"Bionic Me," the inaugural exhibit in Mid-America Science Museum's recently completed traveling exhibit hall, opens to the public today, the first to be hosted in the expansion that city voters authorized in September 2018.
"From climbing into an exoskeleton to see what you can do with enhanced strength to flying a virtual jet pack, this exhibition is packed with full-body experiences," Diane LaFollette, the museum's executive director, said in a news release.
"There's also a great mix of interactive and problem-solving experiences focusing on technology that helps us to overcome our natural limits."
LaFollette told The Sentinel-Record that the museum started looking at "Bionic Me" in 2018. Museum officials looked at "vendors across the world" before picking five exhibits that could potentially be the new hall. LaFollette said they ultimately chose "Bionic Me" because "it was different."
"We've been talking about" the traveling exhibit hall "since I got here in 2013," LaFollette said, adding that several museum board members had already been discussing such an expansion prior to her being hired.
The new 8,750-square-foot traveling exhibit hall was constructed using the proceeds from a bond issue city voters authorized in September 2018. A resolution approved by the Hot Springs Board of Directors in September 2019 awarded Integrity Construction of Arkansas a $1,578,000 contract to build the exhibition hall. A groundbreaking was held on Oct. 7, 2019.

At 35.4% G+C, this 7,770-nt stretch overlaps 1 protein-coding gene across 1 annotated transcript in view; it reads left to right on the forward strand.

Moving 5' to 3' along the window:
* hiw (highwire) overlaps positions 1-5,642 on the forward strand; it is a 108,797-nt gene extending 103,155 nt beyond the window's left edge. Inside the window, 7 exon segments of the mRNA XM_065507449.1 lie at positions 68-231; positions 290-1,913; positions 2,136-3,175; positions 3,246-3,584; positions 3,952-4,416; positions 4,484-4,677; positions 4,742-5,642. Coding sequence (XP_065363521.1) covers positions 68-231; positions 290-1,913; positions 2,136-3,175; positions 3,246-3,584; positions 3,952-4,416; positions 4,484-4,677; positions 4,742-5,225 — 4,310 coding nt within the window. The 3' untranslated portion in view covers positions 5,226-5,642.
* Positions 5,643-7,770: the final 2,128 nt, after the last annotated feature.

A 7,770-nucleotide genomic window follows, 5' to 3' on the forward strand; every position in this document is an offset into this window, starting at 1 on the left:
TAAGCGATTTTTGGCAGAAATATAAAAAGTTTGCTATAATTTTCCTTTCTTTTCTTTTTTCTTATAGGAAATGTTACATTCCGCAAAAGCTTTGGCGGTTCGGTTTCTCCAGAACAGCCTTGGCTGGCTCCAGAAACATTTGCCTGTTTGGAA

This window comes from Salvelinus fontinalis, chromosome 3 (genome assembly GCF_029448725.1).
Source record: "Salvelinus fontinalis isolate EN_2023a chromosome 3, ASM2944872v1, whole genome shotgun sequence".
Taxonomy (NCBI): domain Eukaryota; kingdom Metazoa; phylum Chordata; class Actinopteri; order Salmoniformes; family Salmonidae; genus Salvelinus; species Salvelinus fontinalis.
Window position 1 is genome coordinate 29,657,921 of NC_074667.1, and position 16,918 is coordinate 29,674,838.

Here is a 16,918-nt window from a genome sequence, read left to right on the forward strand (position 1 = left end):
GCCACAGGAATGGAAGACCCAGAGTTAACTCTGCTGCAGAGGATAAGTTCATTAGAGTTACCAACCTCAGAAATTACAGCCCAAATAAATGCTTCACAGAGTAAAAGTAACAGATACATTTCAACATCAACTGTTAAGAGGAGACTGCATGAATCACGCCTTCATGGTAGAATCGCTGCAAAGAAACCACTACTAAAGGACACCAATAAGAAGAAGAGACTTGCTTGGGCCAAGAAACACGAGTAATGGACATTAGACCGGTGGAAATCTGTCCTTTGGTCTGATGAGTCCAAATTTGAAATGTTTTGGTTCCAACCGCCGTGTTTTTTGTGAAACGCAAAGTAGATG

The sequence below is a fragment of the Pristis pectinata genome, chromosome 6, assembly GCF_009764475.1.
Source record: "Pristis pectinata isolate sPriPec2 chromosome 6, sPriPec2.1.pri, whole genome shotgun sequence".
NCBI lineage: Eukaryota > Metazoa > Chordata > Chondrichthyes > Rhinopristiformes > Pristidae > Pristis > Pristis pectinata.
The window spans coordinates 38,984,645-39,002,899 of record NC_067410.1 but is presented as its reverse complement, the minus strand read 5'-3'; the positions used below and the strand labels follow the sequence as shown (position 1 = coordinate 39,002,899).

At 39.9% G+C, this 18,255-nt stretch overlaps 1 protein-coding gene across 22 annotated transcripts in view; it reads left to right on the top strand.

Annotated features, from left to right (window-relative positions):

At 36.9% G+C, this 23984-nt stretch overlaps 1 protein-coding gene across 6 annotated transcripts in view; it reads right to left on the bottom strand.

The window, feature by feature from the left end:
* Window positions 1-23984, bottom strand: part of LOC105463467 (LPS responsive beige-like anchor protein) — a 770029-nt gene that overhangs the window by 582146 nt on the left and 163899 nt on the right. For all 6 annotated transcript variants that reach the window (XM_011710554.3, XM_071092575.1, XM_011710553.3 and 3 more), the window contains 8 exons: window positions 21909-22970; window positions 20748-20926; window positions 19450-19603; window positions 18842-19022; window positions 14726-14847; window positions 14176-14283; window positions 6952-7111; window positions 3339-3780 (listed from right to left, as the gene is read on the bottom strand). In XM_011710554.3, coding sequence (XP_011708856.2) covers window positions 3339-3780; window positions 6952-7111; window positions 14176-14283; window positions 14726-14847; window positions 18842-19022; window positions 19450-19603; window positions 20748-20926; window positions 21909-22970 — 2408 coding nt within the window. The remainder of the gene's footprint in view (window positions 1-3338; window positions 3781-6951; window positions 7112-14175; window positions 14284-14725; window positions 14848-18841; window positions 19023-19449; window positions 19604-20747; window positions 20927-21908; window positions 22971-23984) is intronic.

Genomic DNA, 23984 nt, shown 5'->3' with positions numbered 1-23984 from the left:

After finally seeing the hall completed, LaFollette said the addition was "better than I had imagined."
"Honestly it's surreal, it's so beautiful," she said.
"Bionic Me," which comes from Perth, Australia, was created by Scitech, a not-for-profit organization focused on science, technology, engineering and mathematics education in western Australia and produced by Imagine Exhibitions, a company that designs traveling exhibitions.
It explores the inventive and ingenious medical and industrial breakthroughs that have helped enhance the human experience and contains both hands-on and full-body experiences, the release said.
Dylan Kuchel, director of exhibits, said "Bionic Me" is about any aspect of the human body that can be modified. Interactive components allow guests to attempt to control a computer using the power of their minds, race against a Paralympian and see how a bionic eye works.
"Everything from glasses to contacts to prosthetic legs," Kuchel said. "We have one (exhibit) where you can move a ball up and down just by freeing your mind up, completely going blank. It detects alpha and beta waves and gamma waves. The more you can clam your mind, the more it keeps the ball in the air.
"Just different things like that. Modifications of the human body that extend what we are already capable of."
"It's fun for all ages," LaFollette said. She added that she "can't think of one thing" in the exhibit wouldn't appeal to both children and adults. For example, in one section visitors can race a simulation of a person with a prosthetic leg. She said that she thinks that is something both kids and adults will enjoy.
The museum and exhibit hall will be open from 9 a.m. to 5 p.m. All guests older than 10 are required to wear a mask inside the museum and the museum staff asks patrons to maintain a distance of 6 feet for social distancing.
LaFollette said that several new protocols are in place due to COVID-19. There will be staff members stationed in each exhibit throughout the museum who will sanitize exhibit pieces as guest use them.
She also said that several exhibits have either been removed or changed, including those that incorporate sand or rubber, and the big blocks from the arena area, which now has a solar system exhibit. LaFollette also said that they will limit the number of people who can enter the building to 30%.
"There's so much for the whole family to experience, enjoy, learn and be surprised by," LaFollette said in the release. "It's such a unique exhibition and one that the whole family will love."
Local on 05/23/2020
Print Headline: Traveling exhibit hall opens with 'Bionic Me'